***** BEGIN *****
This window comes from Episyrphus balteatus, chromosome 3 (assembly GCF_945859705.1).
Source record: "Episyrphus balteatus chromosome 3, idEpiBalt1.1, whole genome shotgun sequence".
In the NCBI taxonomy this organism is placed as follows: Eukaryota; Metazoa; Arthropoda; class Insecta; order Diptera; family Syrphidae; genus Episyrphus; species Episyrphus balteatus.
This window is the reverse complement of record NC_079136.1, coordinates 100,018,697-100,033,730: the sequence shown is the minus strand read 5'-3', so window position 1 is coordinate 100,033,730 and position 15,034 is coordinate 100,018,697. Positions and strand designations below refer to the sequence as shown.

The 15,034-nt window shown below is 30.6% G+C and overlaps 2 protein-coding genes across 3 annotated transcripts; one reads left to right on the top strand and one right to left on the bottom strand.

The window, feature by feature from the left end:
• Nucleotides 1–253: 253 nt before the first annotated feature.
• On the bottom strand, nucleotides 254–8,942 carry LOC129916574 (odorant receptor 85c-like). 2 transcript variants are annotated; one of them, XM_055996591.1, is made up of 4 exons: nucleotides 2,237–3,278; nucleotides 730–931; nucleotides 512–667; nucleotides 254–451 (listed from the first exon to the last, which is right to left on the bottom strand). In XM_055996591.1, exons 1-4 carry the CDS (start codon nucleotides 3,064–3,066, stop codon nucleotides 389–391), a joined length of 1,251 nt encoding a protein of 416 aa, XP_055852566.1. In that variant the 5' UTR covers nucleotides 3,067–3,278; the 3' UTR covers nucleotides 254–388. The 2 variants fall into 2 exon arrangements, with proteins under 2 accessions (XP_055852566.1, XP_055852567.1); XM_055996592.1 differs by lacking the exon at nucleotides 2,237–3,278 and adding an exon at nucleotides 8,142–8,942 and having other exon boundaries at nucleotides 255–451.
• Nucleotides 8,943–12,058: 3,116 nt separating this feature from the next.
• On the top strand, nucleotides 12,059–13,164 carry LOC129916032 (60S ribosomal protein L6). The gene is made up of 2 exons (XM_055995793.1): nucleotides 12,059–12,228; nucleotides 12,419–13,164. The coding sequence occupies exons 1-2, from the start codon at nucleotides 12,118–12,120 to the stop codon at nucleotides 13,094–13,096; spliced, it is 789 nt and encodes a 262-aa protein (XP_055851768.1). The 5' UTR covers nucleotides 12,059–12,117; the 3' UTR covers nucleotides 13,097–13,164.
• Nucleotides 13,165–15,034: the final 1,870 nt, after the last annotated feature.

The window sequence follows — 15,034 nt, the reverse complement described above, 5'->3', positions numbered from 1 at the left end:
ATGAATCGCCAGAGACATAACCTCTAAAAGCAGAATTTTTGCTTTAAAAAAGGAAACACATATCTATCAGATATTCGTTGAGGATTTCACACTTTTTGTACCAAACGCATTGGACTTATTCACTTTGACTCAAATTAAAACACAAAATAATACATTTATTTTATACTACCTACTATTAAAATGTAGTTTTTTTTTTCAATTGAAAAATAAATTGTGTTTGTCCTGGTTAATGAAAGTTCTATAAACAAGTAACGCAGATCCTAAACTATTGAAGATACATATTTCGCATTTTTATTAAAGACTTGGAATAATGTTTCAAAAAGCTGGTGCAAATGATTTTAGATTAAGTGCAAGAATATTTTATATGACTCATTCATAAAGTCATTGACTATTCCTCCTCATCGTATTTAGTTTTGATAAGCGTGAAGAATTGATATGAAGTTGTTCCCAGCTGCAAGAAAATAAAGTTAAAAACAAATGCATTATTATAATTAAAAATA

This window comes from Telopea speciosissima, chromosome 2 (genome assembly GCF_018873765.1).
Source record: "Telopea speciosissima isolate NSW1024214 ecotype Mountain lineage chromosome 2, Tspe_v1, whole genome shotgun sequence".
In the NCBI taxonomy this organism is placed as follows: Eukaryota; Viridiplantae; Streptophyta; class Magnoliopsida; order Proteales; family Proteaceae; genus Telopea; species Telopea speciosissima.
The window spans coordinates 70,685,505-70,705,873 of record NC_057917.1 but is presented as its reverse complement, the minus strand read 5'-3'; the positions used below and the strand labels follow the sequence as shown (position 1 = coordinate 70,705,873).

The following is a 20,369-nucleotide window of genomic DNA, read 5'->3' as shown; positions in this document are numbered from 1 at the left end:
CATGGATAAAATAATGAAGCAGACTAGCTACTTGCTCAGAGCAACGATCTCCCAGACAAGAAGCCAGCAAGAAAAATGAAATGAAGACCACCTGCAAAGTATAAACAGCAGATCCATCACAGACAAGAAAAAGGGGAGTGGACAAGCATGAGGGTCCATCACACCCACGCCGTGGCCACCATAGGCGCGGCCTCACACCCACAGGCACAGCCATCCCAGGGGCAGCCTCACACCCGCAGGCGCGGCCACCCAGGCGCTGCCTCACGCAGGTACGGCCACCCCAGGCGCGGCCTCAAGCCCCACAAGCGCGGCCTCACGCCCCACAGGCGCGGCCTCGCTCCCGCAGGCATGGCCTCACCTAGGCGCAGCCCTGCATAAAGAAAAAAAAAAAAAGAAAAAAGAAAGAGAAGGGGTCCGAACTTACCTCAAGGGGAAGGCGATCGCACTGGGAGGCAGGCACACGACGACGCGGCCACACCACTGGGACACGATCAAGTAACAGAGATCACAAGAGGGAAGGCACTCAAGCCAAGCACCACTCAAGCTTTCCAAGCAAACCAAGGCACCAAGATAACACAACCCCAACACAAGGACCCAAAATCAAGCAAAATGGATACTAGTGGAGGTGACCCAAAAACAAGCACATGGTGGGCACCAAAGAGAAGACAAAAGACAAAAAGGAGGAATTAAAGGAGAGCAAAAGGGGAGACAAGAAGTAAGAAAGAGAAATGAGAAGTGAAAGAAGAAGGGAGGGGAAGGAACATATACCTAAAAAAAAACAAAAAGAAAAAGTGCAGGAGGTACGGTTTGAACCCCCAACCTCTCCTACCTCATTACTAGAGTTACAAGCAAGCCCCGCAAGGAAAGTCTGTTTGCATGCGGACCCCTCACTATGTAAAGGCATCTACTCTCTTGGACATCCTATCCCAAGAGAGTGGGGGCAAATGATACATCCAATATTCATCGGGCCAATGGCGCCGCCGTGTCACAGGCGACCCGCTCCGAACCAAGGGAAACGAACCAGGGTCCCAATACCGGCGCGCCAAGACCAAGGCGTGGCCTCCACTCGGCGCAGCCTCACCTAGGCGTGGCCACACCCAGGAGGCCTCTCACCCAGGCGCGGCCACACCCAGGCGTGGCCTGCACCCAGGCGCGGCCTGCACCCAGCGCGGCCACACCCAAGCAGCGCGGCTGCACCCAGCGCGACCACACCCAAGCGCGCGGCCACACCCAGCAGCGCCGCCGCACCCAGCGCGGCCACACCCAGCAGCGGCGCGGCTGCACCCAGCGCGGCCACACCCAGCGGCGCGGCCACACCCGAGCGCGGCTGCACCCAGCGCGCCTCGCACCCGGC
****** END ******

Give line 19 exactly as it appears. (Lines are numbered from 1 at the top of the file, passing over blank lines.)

CATGGATAAAATAATGAAGCAGACTAGCTACTTGCTCAGAGCAACGATCTCCCAGACAAGAAGCCAGCAAGAAAAATGAAATGAAGACCACCTGCAAAGTATAAACAGCAGATCCATCACAGACAAGAAAAAGGGGAGTGGACAAGCATGAGGGTCCATCACACCCACGCCGTGGCCACCATAGGCGCGGCCTCACACCCACAGGCACAGCCATCCCAGGGGCAGCCTCACACCCGCAGGCGCGGCCACCCAGGCGCTGCCTCACGCAGGTACGGCCACCCCAGGCGCGGCCTCAAGCCCCACAAGCGCGGCCTCACGCCCCACAGGCGCGGCCTCGCTCCCGCAGGCATGGCCTCACCTAGGCGCAGCCCTGCATAAAGAAAAAAAAAAAAAGAAAAAAGAAAGAGAAGGGGTCCGAACTTACCTCAAGGGGAAGGCGATCGCACTGGGAGGCAGGCACACGACGACGCGGCCACACCACTGGGACACGATCAAGTAACAGAGATCACAAGAGGGAAGGCACTCAAGCCAAGCACCACTCAAGCTTTCCAAGCAAACCAAGGCACCAAGATAACACAACCCCAACACAAGGACCCAAAATCAAGCAAAATGGATACTAGTGGAGGTGACCCAAAAACAAGCACATGGTGGGCACCAAAGAGAAGACAAAAGACAAAAAGGAGGAATTAAAGGAGAGCAAAAGGGGAGACAAGAAGTAAGAAAGAGAAATGAGAAGTGAAAGAAGAAGGGAGGGGAAGGAACATATACCTAAAAAAAAACAAAAAGAAAAAGTGCAGGAGGTACGGTTTGAACCCCCAACCTCTCCTACCTCATTACTAGAGTTACAAGCAAGCCCCGCAAGGAAAGTCTGTTTGCATGCGGACCCCTCACTATGTAAAGGCATCTACTCTCTTGGACATCCTATCCCAAGAGAGTGGGGGCAAATGATACATCCAATATTCATCGGGCCAATGGCGCCGCCGTGTCACAGGCGACCCGCTCCGAACCAAGGGAAACGAACCAGGGTCCCAATACCGGCGCGCCAAGACCAAGGCGTGGCCTCCACTCGGCGCAGCCTCACCTAGGCGTGGCCACACCCAGGAGGCCTCTCACCCAGGCGCGGCCACACCCAGGCGTGGCCTGCACCCAGGCGCGGCCTGCACCCAGCGCGGCCACACCCAAGCAGCGCGGCTGCACCCAGCGCGACCACACCCAAGCGCGCGGCCACACCCAGCAGCGCCGCCGCACCCAGCGCGGCCACACCCAGCAGCGGCGCGGCTGCACCCAGCGCGGCCACACCCAGCGGCGCGGCCACACCCGAGCGCGGCTGCACCCAGCGCGCCTCGCACCCGGC